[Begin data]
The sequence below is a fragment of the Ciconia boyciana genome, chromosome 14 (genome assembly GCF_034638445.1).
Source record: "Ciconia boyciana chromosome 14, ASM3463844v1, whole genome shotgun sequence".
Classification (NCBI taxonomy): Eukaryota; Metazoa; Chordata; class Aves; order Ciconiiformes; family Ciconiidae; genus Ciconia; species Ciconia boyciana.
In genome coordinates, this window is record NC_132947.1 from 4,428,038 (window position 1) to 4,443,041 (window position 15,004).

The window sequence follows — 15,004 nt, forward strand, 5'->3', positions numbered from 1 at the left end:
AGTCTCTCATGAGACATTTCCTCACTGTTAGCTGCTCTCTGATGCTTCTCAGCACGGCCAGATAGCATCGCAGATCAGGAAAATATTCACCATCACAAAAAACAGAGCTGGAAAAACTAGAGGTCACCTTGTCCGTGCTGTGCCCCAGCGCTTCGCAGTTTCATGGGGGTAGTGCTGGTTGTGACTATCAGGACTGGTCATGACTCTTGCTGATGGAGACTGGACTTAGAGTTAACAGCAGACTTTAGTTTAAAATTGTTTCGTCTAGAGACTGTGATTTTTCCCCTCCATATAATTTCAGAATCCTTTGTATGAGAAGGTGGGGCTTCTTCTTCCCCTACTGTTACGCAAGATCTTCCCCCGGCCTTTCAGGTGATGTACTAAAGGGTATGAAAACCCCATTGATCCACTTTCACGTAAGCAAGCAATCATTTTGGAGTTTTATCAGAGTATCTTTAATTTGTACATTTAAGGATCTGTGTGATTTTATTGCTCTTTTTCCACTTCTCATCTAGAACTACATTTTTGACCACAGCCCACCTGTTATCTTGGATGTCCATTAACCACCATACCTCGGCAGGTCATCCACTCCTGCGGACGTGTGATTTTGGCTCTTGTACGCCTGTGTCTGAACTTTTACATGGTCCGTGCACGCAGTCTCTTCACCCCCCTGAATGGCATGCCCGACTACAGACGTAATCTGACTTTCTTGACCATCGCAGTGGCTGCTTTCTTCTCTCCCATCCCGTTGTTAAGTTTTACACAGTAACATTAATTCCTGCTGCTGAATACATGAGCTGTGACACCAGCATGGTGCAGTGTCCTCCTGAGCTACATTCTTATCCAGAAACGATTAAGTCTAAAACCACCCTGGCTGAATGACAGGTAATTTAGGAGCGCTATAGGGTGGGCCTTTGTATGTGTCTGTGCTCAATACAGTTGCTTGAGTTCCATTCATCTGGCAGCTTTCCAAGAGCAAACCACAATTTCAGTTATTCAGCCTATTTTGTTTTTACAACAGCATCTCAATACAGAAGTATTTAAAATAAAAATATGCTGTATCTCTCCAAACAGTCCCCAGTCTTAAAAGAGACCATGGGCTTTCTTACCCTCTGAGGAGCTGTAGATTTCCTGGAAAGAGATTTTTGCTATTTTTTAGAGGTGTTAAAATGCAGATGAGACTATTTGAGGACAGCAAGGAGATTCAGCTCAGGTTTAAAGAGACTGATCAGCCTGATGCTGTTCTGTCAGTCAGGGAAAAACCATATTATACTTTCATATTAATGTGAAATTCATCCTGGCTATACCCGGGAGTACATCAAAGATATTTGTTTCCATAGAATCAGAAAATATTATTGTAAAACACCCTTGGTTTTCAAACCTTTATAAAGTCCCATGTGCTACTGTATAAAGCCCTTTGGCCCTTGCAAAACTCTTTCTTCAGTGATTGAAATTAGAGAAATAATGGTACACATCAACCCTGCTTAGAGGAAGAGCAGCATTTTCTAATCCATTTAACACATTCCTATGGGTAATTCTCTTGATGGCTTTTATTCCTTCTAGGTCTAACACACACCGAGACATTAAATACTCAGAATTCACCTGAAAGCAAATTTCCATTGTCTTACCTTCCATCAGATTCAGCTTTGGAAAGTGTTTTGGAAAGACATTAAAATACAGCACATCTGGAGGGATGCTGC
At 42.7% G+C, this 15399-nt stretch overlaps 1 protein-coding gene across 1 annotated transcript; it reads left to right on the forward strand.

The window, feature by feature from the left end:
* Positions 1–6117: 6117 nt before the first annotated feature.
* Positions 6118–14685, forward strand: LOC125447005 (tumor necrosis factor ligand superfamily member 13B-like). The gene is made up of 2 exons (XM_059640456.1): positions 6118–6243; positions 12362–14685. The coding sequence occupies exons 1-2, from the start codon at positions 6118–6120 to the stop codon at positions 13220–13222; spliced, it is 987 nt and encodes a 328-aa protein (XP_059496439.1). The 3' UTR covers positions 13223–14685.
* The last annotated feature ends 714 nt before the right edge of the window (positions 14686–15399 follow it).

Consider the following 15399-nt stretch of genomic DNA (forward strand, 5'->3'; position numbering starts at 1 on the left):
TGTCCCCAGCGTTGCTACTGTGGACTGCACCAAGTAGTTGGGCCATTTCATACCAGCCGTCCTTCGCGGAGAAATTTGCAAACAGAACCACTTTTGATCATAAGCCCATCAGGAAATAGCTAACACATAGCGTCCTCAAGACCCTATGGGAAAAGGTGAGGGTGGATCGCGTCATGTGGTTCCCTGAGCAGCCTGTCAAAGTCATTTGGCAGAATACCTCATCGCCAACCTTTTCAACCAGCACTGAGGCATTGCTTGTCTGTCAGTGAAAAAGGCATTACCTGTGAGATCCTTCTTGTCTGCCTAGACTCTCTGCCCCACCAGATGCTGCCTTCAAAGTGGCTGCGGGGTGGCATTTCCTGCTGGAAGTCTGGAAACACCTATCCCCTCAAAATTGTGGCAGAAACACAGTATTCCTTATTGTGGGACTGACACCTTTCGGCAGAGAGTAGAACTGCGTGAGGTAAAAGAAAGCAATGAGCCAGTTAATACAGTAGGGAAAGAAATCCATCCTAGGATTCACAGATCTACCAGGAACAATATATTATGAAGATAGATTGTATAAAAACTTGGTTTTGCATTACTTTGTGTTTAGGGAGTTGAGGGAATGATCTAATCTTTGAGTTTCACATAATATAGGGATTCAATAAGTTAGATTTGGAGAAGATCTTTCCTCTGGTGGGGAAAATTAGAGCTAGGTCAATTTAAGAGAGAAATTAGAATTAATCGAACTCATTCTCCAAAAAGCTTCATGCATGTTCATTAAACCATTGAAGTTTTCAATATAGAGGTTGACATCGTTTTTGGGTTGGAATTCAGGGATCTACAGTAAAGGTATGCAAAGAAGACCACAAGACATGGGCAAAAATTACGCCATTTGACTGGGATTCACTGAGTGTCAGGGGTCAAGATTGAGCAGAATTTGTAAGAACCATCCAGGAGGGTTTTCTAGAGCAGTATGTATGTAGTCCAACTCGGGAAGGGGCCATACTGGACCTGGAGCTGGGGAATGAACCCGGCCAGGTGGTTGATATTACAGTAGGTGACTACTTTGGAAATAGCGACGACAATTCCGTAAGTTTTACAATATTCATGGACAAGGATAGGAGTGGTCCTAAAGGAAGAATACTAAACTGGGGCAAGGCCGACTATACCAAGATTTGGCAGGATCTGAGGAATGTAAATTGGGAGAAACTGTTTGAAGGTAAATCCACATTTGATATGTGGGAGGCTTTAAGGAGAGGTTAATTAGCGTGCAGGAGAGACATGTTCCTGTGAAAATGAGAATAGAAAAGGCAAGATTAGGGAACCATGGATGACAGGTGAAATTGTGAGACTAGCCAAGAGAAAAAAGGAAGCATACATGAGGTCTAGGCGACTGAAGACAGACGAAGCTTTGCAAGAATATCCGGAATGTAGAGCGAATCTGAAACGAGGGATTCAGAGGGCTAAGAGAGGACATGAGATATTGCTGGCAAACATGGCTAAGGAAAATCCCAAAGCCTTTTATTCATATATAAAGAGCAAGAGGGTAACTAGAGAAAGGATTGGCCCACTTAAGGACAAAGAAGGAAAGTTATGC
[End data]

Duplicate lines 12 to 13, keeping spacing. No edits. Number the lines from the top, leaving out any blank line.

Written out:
Consider the following 15399-nt stretch of genomic DNA (forward strand, 5'->3'; position numbering starts at 1 on the left):
TGTCCCCAGCGTTGCTACTGTGGACTGCACCAAGTAGTTGGGCCATTTCATACCAGCCGTCCTTCGCGGAGAAATTTGCAAACAGAACCACTTTTGATCATAAGCCCATCAGGAAATAGCTAACACATAGCGTCCTCAAGACCCTATGGGAAAAGGTGAGGGTGGATCGCGTCATGTGGTTCCCTGAGCAGCCTGTCAAAGTCATTTGGCAGAATACCTCATCGCCAACCTTTTCAACCAGCACTGAGGCATTGCTTGTCTGTCAGTGAAAAAGGCATTACCTGTGAGATCCTTCTTGTCTGCCTAGACTCTCTGCCCCACCAGATGCTGCCTTCAAAGTGGCTGCGGGGTGGCATTTCCTGCTGGAAGTCTGGAAACACCTATCCCCTCAAAATTGTGGCAGAAACACAGTATTCCTTATTGTGGGACTGACACCTTTCGGCAGAGAGTAGAACTGCGTGAGGTAAAAGAAAGCAATGAGCCAGTTAATACAGTAGGGAAAGAAATCCATCCTAGGATTCACAGATCTACCAGGAACAATATATTATGAAGATAGATTGTATAAAAACTTGGTTTTGCATTACTTTGTGTTTAGGGAGTTGAGGGAATGATCTAATCTTTGAGTTTCACATAATATAGGGATTCAATAAGTTAGATTTGGAGAAGATCTTTCCTCTGGTGGGGAAAATTAGAGCTAGGTCAATTTAAGAGAGAAATTAGAATTAATCGAACTCATTCTCCAAAAAGCTTCATGCATGTTCATTAAACCATTGAAGTTTTCAATATAGAGGTTGACATCGTTTTTGGGTTGGAATTCAGGGATCTACAGTAAAGGTATGCAAAGAAGACCACAAGACATGGGCAAAAATTACGCCATTTGACTGGGATTCACTGAGTGTCAGGGGTCAAGATTGAGCAGAATTTGTAAGAACCATCCAGGAGGGTTTTCTAGAGCAGTATGTATGTAGTCCAACTCGGGAAGGGGCCATACTGGACCTGGAGCTGGGGAATGAACCCGGCCAGGTGGTTGATATTACAGTAGGTGACTACTTTGGAAATAGCGACGACAATTCCGTAAGTTTTACAATATTCATGGACAAGGATAGGAGTGGTCCTAAAGGAAGAATACTAAACTGGGGCAAGGCCGACTATACCAAGATTTGGCAGGATCTGAGGAATGTAAATTGGGAGAAACTGTTTGAAGGTAAATCCACATTTGATATGTGGGAGGCTTTAAGGAGAGGTTAATTAGCGTGCAGGAGAGACATGTTCCTGTGAAAATGAGAATAGAAAAGGCAAGATTAGGGAACCATGGATGACAGGTGAAATTGTGAGACTAGCCAAGAGAAAAAAGGAAGCATACATGAGGTCTAGGCGACTGAAGACAGACGAAGCTTTGCAAGAATATCCGGAATGTAGAGCGAATCTGAAACGAGGGATTCAGAGGGCTAAGAGAGGACATGAGATATTGCTGGCAAACATGGCTAAGGAAAATCCCAAAGCCTTTTATTCATATATAAAGAGCAAGAGGGTAACTAGAGAAAGGATTGGCCCACTTAAGGACAAAGAAGGAAAGTTATGC